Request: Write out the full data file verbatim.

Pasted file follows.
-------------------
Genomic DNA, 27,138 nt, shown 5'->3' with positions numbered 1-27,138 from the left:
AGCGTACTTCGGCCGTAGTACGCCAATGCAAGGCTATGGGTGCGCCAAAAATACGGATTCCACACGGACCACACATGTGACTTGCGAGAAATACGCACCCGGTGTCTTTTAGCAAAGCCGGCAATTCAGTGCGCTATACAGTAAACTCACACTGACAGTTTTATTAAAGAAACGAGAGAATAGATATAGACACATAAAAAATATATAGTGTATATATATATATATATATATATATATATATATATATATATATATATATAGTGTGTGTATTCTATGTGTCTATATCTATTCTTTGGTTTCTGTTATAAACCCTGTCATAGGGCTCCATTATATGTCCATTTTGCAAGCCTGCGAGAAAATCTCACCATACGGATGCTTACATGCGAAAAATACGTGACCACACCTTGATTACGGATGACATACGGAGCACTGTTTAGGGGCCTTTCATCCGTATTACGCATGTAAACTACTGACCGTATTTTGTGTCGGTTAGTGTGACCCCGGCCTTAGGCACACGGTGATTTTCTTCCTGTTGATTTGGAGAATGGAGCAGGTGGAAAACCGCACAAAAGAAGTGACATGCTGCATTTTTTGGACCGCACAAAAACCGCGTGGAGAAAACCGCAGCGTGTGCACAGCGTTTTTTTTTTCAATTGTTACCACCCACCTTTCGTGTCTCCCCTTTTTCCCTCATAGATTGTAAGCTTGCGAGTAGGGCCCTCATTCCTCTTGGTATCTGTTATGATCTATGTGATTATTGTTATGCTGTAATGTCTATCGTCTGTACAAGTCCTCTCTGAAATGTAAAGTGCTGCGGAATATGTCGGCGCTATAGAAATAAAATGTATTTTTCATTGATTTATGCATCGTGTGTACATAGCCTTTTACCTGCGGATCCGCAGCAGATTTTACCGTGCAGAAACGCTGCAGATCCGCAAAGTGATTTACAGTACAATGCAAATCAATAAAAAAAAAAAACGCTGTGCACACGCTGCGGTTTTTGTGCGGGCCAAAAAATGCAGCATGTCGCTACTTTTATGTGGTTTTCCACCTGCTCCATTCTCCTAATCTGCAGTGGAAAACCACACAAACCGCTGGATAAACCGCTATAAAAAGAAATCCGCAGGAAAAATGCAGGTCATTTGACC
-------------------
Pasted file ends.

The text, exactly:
Genomic DNA, 27,138 nt, shown 5'->3' with positions numbered 1-27,138 from the left:
AGCGTACTTCGGCCGTAGTACGCCAATGCAAGGCTATGGGTGCGCCAAAAATACGGATTCCACACGGACCACACATGTGACTTGCGAGAAATACGCACCCGGTGTCTTTTAGCAAAGCCGGCAATTCAGTGCGCTATACAGTAAACTCACACTGACAGTTTTATTAAAGAAACGAGAGAATAGATATAGACACATAAAAAATATATAGTGTATATATATATATATATATATATATATATATATATATATATATATATATAGTGTGTGTATTCTATGTGTCTATATCTATTCTTTGGTTTCTGTTATAAACCCTGTCATAGGGCTCCATTATATGTCCATTTTGCAAGCCTGCGAGAAAATCTCACCATACGGATGCTTACATGCGAAAAATACGTGACCACACCTTGATTACGGATGACATACGGAGCACTGTTTAGGGGCCTTTCATCCGTATTACGCATGTAAACTACTGACCGTATTTTGTGTCGGTTAGTGTGACCCCGGCCTTAGGCACACGGTGATTTTCTTCCTGTTGATTTGGAGAATGGAGCAGGTGGAAAACCGCACAAAAGAAGTGACATGCTGCATTTTTTGGACCGCACAAAAACCGCGTGGAGAAAACCGCAGCGTGTGCACAGCGTTTTTTTTTTCAATTGTTACCACCCACCTTTCGTGTCTCCCCTTTTTCCCTCATAGATTGTAAGCTTGCGAGTAGGGCCCTCATTCCTCTTGGTATCTGTTATGATCTATGTGATTATTGTTATGCTGTAATGTCTATCGTCTGTACAAGTCCTCTCTGAAATGTAAAGTGCTGCGGAATATGTCGGCGCTATAGAAATAAAATGTATTTTTCATTGATTTATGCATCGTGTGTACATAGCCTTTTACCTGCGGATCCGCAGCAGATTTTACCGTGCAGAAACGCTGCAGATCCGCAAAGTGATTTACAGTACAATGCAAATCAATAAAAAAAAAAAACGCTGTGCACACGCTGCGGTTTTTGTGCGGGCCAAAAAATGCAGCATGTCGCTACTTTTATGTGGTTTTCCACCTGCTCCATTCTCCTAATCTGCAGTGGAAAACCACACAAACCGCTGGATAAACCGCTATAAAAAGAAATCCGCAGGAAAAATGCAGGTCATTTGACC